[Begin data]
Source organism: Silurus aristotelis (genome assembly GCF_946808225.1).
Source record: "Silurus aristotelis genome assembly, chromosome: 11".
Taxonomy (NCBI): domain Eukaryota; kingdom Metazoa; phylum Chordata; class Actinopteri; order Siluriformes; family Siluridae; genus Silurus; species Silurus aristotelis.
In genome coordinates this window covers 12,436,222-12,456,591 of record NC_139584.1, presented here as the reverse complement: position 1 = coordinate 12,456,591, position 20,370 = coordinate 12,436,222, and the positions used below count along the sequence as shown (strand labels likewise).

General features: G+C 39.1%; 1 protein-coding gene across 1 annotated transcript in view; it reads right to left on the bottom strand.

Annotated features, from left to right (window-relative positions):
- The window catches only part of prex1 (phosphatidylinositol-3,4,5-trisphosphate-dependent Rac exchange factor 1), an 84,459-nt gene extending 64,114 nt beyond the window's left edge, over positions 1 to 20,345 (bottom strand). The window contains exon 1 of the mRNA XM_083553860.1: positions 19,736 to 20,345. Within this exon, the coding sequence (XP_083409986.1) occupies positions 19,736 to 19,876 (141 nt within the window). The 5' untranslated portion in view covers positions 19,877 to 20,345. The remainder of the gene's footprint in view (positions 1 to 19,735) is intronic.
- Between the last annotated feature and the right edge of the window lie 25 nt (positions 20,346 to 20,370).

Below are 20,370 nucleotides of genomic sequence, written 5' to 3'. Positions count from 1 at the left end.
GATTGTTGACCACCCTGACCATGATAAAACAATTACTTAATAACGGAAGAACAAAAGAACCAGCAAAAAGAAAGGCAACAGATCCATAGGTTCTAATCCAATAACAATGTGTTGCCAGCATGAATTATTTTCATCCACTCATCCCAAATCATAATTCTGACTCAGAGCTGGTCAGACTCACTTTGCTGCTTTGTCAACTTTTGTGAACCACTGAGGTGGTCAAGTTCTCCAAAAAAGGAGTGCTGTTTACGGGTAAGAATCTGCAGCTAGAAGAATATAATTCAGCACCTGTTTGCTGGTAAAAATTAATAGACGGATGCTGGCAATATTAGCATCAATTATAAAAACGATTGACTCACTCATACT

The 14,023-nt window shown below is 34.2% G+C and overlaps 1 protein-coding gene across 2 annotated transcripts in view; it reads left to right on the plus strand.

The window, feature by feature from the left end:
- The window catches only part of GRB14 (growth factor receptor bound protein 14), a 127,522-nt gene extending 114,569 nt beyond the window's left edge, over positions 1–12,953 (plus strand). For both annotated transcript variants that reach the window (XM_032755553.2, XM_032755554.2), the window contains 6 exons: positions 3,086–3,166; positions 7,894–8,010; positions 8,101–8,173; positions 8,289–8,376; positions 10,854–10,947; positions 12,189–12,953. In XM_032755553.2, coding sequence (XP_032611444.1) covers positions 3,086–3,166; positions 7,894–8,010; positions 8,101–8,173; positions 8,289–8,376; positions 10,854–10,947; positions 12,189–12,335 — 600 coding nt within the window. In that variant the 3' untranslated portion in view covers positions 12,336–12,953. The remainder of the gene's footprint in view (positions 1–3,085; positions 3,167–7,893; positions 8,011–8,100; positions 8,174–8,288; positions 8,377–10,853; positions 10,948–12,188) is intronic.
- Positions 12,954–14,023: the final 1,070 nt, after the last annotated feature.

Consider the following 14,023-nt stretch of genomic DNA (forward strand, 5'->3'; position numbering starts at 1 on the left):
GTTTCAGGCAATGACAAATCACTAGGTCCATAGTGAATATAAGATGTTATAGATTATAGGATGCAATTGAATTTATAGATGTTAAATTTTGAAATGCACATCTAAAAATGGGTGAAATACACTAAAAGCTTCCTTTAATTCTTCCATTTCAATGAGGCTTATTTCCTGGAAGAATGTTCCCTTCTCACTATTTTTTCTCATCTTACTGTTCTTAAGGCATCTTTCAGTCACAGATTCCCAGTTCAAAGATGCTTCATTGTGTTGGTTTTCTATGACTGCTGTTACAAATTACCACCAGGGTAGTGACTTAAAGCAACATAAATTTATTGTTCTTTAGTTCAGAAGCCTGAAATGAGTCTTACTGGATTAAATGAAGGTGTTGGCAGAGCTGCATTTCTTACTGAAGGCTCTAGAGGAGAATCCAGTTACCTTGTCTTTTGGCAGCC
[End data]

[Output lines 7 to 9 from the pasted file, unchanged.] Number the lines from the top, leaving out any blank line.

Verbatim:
- The window catches only part of prex1 (phosphatidylinositol-3,4,5-trisphosphate-dependent Rac exchange factor 1), an 84,459-nt gene extending 64,114 nt beyond the window's left edge, over positions 1 to 20,345 (bottom strand). The window contains exon 1 of the mRNA XM_083553860.1: positions 19,736 to 20,345. Within this exon, the coding sequence (XP_083409986.1) occupies positions 19,736 to 19,876 (141 nt within the window). The 5' untranslated portion in view covers positions 19,877 to 20,345. The remainder of the gene's footprint in view (positions 1 to 19,735) is intronic.
- Between the last annotated feature and the right edge of the window lie 25 nt (positions 20,346 to 20,370).

Below are 20,370 nucleotides of genomic sequence, written 5' to 3'. Positions count from 1 at the left end.